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Comments on Triton yacht brokers survey


Click to read Triton Survey on yacht brokers and read comments below:

What one thing do brokers on both sides do during a sales process that you wish they didn’t?

  • Use the showing as a comparison for the other yachts that he is trying to steer the buyer toward.
  • Overselling the vessel’s condition and appropriateness for buyer’s intended purpose for vessel.
  • Not explain fully the high maintenance costs of running a multimillion-dollar asset. Overselling the charter potential.
  • Expect to be treated like the owner.
  • Promise to look after the crew and never do. Not even a thank-you dinner.
  • Get way too involved with other facets of boating. Stay out of management. That is what owners have captain and crew for. I have only met one broker that has the ability to stay out of trying to become the manager. He makes it clear to his clients that he is there to market and sell or find and buy. He will manage if needed, but only until the boat has a captain. Then he steps away completely. It is fantastic. Too many brokers want to hold on in some capacity because they are working an angle to get a kickback or some other compensation. Just sell or buy. Let those of us who actually have to live on the boat make the decisions.
  • Lounge around the boat and pretend they are guests.
  • Speak to the crew about anything regarding the deal as they are already nervous about losing their job, the place where they sleep, etc.
  • Make as much as they do in commissions
  • Lie.
  • Act like they are above the captain and crew.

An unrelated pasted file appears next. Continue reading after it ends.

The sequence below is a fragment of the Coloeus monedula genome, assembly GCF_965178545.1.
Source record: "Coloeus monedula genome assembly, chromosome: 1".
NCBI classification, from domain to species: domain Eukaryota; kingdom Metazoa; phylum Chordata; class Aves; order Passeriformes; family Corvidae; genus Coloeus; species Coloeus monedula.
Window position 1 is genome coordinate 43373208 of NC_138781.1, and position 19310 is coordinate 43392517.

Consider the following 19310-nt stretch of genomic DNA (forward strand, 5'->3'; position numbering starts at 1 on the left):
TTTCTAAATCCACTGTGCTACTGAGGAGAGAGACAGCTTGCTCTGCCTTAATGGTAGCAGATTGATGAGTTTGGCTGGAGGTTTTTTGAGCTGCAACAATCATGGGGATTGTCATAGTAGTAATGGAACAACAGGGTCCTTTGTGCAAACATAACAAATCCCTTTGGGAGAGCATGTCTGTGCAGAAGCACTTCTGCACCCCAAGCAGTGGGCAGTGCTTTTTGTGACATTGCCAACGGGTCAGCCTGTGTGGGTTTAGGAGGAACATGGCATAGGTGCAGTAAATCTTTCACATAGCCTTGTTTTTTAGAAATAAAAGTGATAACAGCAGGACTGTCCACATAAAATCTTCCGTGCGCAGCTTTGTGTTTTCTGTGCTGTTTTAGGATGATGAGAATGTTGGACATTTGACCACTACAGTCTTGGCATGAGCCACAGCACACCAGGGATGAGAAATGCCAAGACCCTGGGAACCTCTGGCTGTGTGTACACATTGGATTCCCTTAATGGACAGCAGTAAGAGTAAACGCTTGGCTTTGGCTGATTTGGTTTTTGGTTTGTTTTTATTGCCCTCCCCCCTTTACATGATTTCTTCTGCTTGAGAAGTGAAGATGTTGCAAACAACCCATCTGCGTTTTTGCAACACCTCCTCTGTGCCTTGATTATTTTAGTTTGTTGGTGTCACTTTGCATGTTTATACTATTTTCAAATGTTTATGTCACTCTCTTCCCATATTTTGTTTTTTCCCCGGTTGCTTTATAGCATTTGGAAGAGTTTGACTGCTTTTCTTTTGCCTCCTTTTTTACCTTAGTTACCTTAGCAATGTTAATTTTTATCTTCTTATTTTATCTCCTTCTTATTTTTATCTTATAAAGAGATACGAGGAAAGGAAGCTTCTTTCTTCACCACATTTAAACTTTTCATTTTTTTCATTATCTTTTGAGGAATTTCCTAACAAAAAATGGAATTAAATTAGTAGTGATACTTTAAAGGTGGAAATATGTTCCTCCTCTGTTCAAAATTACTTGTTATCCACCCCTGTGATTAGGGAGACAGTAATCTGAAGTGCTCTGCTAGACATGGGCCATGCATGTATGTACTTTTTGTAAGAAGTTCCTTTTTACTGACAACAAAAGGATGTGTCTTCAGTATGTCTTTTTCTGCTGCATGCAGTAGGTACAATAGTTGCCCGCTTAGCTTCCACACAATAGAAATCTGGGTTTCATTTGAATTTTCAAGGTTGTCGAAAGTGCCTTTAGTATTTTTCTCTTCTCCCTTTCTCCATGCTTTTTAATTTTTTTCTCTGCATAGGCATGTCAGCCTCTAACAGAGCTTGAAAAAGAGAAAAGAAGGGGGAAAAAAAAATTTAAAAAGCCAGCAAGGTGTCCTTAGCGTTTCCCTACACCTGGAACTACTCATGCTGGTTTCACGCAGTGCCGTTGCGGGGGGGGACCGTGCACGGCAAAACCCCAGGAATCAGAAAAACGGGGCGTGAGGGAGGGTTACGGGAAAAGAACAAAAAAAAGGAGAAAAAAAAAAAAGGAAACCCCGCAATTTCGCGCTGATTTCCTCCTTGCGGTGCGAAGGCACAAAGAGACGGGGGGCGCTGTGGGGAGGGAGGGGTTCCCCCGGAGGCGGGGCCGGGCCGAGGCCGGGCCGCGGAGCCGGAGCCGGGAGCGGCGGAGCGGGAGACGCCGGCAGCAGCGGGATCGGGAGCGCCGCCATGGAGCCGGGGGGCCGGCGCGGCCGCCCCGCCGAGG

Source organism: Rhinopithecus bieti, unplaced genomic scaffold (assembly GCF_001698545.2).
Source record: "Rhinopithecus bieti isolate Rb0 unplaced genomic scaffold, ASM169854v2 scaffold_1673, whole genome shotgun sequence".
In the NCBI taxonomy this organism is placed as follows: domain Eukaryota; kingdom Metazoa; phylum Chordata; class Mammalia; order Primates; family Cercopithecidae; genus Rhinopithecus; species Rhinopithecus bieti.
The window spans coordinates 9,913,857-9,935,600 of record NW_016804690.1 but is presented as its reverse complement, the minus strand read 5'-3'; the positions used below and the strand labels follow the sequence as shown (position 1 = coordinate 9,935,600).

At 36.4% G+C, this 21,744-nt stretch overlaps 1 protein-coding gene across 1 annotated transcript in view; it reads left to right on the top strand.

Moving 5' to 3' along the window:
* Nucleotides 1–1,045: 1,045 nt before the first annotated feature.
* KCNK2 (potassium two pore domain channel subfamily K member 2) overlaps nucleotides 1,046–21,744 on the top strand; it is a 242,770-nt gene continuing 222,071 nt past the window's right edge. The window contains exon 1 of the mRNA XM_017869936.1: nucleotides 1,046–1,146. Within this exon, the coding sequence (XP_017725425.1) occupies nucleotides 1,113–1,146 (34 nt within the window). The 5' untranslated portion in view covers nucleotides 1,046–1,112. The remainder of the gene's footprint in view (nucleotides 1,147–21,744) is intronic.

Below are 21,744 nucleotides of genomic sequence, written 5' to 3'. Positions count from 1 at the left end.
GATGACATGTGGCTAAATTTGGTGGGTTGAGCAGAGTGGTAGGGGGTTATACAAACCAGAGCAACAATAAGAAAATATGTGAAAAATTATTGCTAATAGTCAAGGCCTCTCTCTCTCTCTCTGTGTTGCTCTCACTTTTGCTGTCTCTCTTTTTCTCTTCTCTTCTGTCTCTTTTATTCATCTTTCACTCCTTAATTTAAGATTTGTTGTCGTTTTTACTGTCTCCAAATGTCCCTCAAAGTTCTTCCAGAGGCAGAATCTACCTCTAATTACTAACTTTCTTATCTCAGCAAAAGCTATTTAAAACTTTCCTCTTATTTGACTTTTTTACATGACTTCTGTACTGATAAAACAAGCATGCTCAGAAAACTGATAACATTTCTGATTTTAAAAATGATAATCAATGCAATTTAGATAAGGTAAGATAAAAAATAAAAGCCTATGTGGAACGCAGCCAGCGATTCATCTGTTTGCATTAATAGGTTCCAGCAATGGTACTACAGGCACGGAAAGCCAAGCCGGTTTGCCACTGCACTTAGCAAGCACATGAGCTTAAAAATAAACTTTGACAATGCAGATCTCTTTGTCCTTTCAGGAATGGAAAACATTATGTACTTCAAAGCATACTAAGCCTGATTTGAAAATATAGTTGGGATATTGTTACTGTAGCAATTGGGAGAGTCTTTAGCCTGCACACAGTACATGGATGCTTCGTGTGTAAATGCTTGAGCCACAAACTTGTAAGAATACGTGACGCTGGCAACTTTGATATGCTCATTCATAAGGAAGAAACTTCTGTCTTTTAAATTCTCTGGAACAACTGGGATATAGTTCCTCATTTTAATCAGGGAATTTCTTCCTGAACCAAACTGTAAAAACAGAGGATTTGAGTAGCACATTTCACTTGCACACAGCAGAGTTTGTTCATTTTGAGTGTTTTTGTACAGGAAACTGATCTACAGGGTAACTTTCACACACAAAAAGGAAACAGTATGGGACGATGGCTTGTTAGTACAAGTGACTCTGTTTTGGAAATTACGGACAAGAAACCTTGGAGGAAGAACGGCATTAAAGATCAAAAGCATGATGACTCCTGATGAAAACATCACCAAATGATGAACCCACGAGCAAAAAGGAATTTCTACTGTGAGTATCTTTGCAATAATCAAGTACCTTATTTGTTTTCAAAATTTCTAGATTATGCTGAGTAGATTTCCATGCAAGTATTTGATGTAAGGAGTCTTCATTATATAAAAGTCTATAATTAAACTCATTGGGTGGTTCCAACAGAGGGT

• Talk about the color of the couch instead of the space the couch sits in. You can always redecorate

Captains offered no shortage of advice for brokers on how to make the sales process better.

  • There has been no discussion here about additional compensation to the captain for going beyond the call of duty to help sell the yacht. I have never asked for a contracted amount and hoped that my actions would warrant a gratuity from the broker for my hard work. Sometimes it has paid off well by not asking, and sometimes it never happens, which can be disappointing after a long for-sale period. Sometimes I am left feeling used up and forgotten once the deal goes through.
  • I believe there should be a crew fee per showing. When the boat sells, the crew split the money, paid out of the broker’s commission, at the closing. It may eliminate tire kickers as well, and give some incentive to show the boat in its best light.
  • Treat us as an asset not a liability.
  • Be more understanding that sometimes with the brokers success comes unemployed and homeless crew.
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About Lucy Chabot Reed

Lucy Chabot Reed is publisher and founding editor of The Triton.

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